Two fraud convictions and a guilty plea marked a successful week for the Medicare Strike Force, which pulled the plug on scams representing more than $209 million in bogus charges for mental health services and durable medical equipment.
A Miami federal jury convicted Roger Bergman and Rodolfo Santaya--a physician assistant and a certified nursing assistant--for participating in a Medicare fraud scheme billed out at $200 million, the Department of Justice announced.
Bergman and Santaya worked for American Therapeutic Corporation, a mental healthcare company that supposedly provided partial hospitalization programs. But according to prosecutors, Bergman falsified documentation to make it appear that patients qualified for and received partial hospitalization care when they actually didn't. Santaya received hundreds of thousands of dollars in illegal kickbacks for bringing ineligible beneficiaries to the company.
And in Los Angeles, a federal jury found a durable medical equipment supplier guilty of healthcare fraud stemming from a 10-year scheme that billed Medicare approximately $8.3 million, according to eNews Park Forest.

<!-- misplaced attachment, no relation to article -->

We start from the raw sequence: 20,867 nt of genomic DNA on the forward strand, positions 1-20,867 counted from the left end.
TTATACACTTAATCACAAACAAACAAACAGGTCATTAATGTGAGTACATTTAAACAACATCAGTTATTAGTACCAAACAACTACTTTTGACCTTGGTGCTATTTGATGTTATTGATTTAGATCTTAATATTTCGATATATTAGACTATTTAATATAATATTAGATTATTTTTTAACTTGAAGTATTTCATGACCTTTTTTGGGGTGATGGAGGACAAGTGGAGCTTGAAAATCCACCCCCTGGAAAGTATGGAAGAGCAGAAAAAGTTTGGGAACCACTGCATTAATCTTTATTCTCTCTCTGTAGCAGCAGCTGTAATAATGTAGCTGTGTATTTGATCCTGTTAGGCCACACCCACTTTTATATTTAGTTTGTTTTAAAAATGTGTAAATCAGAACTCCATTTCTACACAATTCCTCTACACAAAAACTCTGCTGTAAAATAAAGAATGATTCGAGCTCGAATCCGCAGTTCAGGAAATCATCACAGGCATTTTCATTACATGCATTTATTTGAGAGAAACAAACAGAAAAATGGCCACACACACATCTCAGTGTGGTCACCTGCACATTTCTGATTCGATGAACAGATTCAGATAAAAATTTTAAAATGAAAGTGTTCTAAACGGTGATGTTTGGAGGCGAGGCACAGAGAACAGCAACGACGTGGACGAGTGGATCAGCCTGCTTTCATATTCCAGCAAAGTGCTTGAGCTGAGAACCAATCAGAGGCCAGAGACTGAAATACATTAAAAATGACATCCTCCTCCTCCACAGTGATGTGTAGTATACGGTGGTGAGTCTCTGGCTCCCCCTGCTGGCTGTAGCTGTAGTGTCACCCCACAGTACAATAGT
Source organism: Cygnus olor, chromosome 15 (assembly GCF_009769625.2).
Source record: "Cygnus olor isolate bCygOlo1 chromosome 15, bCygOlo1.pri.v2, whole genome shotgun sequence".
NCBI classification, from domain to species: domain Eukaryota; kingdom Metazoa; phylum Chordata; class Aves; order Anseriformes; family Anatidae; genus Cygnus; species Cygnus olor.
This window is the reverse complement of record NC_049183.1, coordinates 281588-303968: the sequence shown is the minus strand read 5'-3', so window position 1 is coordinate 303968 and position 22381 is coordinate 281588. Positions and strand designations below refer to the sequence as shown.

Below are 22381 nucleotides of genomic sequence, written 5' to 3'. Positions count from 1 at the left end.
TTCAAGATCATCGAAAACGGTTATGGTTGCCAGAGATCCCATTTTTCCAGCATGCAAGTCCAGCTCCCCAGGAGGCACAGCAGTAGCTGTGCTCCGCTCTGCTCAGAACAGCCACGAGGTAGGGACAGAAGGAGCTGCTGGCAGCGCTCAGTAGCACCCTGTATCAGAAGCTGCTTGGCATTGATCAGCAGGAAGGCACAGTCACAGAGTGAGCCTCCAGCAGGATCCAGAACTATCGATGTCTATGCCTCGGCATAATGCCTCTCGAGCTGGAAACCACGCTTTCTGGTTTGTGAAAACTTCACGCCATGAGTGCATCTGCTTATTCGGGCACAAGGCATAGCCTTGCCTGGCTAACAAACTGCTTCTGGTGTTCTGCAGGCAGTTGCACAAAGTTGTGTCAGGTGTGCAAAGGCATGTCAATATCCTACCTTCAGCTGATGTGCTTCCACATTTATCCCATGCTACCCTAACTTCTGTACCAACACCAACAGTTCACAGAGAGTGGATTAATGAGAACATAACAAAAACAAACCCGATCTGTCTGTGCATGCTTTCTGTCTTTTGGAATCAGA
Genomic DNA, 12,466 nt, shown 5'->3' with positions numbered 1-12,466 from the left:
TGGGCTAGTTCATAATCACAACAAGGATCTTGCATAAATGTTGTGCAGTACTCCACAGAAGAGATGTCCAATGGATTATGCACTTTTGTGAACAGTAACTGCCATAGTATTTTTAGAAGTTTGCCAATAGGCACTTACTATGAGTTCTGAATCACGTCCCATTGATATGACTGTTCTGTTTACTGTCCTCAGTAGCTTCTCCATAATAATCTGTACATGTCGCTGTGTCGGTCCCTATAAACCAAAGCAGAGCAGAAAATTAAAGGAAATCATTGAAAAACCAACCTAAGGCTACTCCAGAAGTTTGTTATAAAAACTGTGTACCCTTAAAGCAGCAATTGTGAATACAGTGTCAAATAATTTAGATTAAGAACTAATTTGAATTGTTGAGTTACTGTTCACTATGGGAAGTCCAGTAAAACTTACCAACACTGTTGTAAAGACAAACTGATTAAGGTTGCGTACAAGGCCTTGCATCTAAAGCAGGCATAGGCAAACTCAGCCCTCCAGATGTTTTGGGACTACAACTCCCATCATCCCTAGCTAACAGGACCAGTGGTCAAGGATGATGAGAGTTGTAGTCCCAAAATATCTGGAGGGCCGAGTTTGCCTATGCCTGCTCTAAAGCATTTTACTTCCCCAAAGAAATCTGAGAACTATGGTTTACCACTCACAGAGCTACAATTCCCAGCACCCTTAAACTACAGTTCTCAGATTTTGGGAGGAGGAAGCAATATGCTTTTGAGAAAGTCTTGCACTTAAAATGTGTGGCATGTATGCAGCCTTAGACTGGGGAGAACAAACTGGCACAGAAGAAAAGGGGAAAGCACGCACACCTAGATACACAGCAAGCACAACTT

Olufunke Ibiyemi Fadojutmi, R.N., former owner of Lutemi Medical Supply, paid kickbacks to patient recruiters and doctors for fraudulent equipment prescriptions, the article noted. These included power wheelchairs beneficiaries didn't need.
Power wheelchair abuses have drawn governmental attention, since suppliers can buy motorized chairs for $900 but bill Medicare about $6,000 per item, as FierceHealthPayer: Anti-Fraud reported.
Another equipment supplier pleaded guilty in Louisiana federal court in a case involving false claims for feeding tube services, The Times-Picayune reported. Irmeh Ebere, operator of Golden Medical Equipment & Supply, faces 10 years behind bars after billing Medicare $800,000 for enteral nutrition-related products.
Enteral nutrition is delivered through a tube surgically inserted into the stomach of patients who can't eat or have illnesses that make swallowing difficult. But beneficiaries in Ebere's case didn't have feeding tubes and neither needed nor qualified for enteral feeding benefits, The Times noted.